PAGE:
“Boy, your last post must have been about me,” someone said. “For me, as soon as we’re in an argument, it’s all about winning at any cost. I can be sarcastic, do the put-downs, yell, whatever it takes to win. And you know what? I don’t want to be an abuser any more. What can I do?”
I assured this individual that I’ve met so many, many people with this same complaint that I could not possibly have had just one of them in mind.
Why We Have To Win
The problem is that when the argument begins, people with this issue slide back in time to the fights with their father or their mother, the arguments that escalated into intense power struggles. The only way out of being humiliated, injured (physically, emotionally, sexually or verbally) and lost was to strike back, and if the strike was really powerful and the parent was devastated, then all the pain would be over for the moment, until it would start again.
Those original fights were struggles for survival. At least, that’s how they felt. Losing would mean not losing the argument over the topic at hand; it would mean losing their sense of self, their identity, their ability to hold their head up and live one more day.
That’s the reason they take over so quickly when people are starting to argue with their partner: Since it’s all about survival, their fight-or-flight mechanism kicks in and the thinking brain disconnects.
How can this sudden takeover of the brain be stopped?
How We Teach Children To Be Compassionate
The answer is compassion. Here’s how it works:
Obviously you love your partner; that’s why you want to work on this problem and get this survival mentality to change. You know you’re not being attacked and you don’t have to win. All you have to do is come to a reasonable settlement of whatever the issue is. The key then is to practice compassion when you’re not in a fight.
Compassion is much more than a feeling and it is something you can actually practice like ice-skating or drawing or playing violin. It’s a skill. This skill is taught to small children from healthy homes. Little Johnny who is 3 grabs Suzie’s toy, and a smart parent says, “You wouldn’t like it if Suzie grabbed your toy; give it back.” What just happened?
Johnny now has a mental image in his mind of how it would feel if Suzie grabbed his toy. He had never thought about that before but he can see that his parent is making total sense. He wouldn’t like it if Suzie took away his toy. Reluctantly, he gives it back.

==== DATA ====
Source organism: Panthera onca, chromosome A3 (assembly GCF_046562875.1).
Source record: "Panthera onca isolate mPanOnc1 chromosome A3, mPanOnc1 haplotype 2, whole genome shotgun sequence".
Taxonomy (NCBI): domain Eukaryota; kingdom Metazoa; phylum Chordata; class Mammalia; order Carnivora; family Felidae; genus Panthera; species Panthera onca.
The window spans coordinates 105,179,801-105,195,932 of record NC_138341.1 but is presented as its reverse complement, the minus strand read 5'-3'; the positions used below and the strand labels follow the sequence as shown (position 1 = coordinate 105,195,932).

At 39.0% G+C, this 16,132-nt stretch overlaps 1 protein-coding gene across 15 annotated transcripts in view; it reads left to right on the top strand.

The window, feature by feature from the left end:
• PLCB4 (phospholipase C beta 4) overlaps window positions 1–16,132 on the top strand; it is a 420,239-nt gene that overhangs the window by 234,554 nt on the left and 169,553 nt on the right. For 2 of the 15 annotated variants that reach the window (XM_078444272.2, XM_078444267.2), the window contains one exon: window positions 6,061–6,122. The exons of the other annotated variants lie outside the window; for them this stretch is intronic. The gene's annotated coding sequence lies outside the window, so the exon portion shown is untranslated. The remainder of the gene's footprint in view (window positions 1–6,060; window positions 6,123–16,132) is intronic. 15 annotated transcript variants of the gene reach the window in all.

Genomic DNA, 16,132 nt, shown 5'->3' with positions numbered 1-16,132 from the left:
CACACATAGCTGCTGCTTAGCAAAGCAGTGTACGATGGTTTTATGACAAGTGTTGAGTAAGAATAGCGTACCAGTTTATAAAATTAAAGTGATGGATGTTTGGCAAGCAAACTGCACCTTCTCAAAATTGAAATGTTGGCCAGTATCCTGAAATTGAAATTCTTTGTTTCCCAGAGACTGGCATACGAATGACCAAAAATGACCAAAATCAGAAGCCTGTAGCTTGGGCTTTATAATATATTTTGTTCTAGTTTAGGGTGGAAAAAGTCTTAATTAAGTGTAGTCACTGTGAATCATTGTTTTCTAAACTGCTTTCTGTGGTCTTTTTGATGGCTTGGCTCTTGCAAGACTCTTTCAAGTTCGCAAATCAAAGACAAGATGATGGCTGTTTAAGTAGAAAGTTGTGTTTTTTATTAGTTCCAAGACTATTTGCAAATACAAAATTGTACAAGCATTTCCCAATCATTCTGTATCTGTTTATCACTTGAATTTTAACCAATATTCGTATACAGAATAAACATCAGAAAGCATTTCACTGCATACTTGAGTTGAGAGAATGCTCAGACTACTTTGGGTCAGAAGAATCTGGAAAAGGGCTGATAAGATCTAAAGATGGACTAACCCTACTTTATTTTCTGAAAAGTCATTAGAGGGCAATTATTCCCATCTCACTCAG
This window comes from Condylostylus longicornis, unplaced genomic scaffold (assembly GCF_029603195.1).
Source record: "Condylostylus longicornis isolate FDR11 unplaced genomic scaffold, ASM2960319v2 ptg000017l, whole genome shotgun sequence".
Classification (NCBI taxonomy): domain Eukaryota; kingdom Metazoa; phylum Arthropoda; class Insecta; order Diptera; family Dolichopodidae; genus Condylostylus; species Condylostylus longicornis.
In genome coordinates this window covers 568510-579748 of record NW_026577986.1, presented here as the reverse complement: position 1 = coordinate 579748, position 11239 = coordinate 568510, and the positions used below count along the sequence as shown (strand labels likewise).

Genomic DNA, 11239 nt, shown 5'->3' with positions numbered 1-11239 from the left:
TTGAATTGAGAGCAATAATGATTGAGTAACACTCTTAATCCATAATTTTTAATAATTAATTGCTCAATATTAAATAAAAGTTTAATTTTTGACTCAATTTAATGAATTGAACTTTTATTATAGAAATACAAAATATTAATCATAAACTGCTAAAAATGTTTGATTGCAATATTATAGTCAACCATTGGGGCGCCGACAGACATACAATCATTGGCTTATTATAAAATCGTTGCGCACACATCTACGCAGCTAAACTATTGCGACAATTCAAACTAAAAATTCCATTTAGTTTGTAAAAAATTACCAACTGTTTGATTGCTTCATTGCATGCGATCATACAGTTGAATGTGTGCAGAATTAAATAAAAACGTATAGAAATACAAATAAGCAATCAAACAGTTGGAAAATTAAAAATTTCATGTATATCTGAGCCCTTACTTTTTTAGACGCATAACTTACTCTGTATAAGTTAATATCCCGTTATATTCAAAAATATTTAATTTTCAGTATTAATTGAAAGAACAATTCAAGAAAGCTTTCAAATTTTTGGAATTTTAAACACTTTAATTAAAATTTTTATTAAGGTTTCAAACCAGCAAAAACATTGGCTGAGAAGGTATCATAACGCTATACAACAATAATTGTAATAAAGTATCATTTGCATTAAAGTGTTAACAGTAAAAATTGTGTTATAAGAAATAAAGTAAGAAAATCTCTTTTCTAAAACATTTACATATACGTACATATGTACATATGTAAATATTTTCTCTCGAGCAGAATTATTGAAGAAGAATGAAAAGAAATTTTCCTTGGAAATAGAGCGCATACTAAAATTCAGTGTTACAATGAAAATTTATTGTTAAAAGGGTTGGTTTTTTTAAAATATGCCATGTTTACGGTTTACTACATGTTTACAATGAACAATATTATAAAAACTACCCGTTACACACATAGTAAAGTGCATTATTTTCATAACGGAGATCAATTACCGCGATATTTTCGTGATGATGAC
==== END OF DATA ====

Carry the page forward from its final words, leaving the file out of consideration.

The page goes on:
He has just been taught the skill of compassion! A few more repetitions of this under somewhat different circumstances and the method of inducing compassion will become clear to Johnny: Imagine myself in someone else’s place.
Blessed are the people who came from homes like this.
How To Train Yourself To Be Compassionate
But all is not lost for those that didn’t. What has to happen is to follow the same principle as Johnny’s parent used: Remind yourself—when you are not arguing, when things are good—to picture yourself in the place of your loved one. Do it often and you will develop compassion.
So, for example, when your partner is working late at the office, imagine how tired he or she must be driving home. Imagine how mentally exhausted dealing with whatever the challenge. Take a minute to do that exercise. Come up with five other instances in your day-to-day life where you can exercise compassion.
A second, completely different exercise is to do deep breathing and relaxation to slow down your autonomic nervous system responses.
Now, when a fight is breaking out, do the deep breathing, then imagine what your partner is experiencing. Imagine the pain she or he will feel if you lash out in any way. Really feel that pain and I guarantee you will stop yourself.
Now, here’s the wonderful part of all this: This pain is good.
The pain of compassion is a good pain. It brings you toward, not away from, those you love. It’s a bridge. And when you cross it, the pain is replaced with love. What’s more, what your partner perceives is that you understand, so now your partner also feels closer to you; your efforts are reflected not only in your own feelings, but those of your partner.
It’s absolutely worth the short term pain of feeling another’s pain to get this close and receive this much love.